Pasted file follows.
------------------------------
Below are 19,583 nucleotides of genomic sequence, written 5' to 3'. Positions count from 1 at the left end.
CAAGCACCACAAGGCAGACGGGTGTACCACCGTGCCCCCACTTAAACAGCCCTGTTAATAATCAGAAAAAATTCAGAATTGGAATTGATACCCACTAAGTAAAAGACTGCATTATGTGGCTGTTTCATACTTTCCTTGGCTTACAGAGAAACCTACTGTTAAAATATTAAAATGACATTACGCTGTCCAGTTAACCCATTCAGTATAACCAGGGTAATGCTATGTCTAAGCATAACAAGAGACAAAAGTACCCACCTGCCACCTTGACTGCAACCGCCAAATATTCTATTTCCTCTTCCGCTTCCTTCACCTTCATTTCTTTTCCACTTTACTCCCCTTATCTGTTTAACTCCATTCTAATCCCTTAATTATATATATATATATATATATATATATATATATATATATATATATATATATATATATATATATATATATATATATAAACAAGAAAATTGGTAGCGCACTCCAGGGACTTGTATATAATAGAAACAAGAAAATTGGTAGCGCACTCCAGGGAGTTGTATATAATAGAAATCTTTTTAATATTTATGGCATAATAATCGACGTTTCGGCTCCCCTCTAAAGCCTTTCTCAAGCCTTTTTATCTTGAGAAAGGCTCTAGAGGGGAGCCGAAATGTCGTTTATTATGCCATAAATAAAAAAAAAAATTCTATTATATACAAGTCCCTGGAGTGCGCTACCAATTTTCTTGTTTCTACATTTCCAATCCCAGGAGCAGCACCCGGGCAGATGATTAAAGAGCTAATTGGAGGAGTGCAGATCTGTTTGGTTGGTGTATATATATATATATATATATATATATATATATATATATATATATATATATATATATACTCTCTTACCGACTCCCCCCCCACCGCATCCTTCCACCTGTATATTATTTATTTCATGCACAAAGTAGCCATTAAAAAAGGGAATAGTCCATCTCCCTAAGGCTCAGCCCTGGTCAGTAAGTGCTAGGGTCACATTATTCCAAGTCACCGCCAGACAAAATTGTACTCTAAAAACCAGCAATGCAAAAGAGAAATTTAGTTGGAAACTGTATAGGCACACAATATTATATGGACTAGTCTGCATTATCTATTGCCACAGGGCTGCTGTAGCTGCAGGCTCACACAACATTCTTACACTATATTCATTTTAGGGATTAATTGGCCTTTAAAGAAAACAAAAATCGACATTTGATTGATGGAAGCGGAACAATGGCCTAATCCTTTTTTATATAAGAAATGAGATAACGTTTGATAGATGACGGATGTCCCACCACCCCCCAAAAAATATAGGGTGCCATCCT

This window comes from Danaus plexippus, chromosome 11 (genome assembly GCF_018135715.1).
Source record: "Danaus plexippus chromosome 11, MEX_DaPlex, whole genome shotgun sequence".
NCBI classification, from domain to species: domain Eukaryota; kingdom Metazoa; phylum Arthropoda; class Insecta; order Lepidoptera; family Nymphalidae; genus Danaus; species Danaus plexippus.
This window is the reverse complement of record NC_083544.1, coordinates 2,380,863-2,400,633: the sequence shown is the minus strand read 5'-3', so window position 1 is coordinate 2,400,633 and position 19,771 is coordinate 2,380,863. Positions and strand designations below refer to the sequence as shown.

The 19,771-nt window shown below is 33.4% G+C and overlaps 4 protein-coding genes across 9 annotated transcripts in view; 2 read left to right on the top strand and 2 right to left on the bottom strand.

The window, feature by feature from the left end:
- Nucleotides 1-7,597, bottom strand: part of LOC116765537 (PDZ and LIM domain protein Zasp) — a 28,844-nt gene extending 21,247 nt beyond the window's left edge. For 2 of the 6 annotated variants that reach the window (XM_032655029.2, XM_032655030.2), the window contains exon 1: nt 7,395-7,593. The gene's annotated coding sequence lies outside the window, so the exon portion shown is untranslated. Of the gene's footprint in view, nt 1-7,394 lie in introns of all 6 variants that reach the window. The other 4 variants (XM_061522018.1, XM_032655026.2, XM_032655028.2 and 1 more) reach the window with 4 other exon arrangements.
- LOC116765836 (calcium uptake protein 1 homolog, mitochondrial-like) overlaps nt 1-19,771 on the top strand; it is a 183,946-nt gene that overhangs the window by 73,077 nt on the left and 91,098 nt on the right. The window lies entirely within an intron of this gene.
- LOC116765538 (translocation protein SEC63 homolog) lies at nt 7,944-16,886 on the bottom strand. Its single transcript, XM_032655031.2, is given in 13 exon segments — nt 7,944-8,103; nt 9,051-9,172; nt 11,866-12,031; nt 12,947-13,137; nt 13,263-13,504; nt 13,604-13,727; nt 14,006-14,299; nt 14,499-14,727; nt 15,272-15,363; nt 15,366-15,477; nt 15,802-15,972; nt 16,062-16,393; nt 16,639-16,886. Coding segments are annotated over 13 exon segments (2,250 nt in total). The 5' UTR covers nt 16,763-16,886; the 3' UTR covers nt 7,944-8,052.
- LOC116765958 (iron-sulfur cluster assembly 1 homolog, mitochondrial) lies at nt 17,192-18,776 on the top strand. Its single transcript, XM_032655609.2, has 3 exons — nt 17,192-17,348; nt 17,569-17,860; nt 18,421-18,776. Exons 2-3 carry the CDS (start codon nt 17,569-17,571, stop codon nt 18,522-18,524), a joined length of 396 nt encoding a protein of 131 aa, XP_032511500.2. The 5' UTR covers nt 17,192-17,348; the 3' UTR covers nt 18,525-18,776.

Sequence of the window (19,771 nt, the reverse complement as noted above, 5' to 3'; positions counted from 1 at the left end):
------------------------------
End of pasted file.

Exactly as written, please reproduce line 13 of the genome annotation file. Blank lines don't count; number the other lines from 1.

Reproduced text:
Sequence of the window (19,771 nt, the reverse complement as noted above, 5' to 3'; positions counted from 1 at the left end):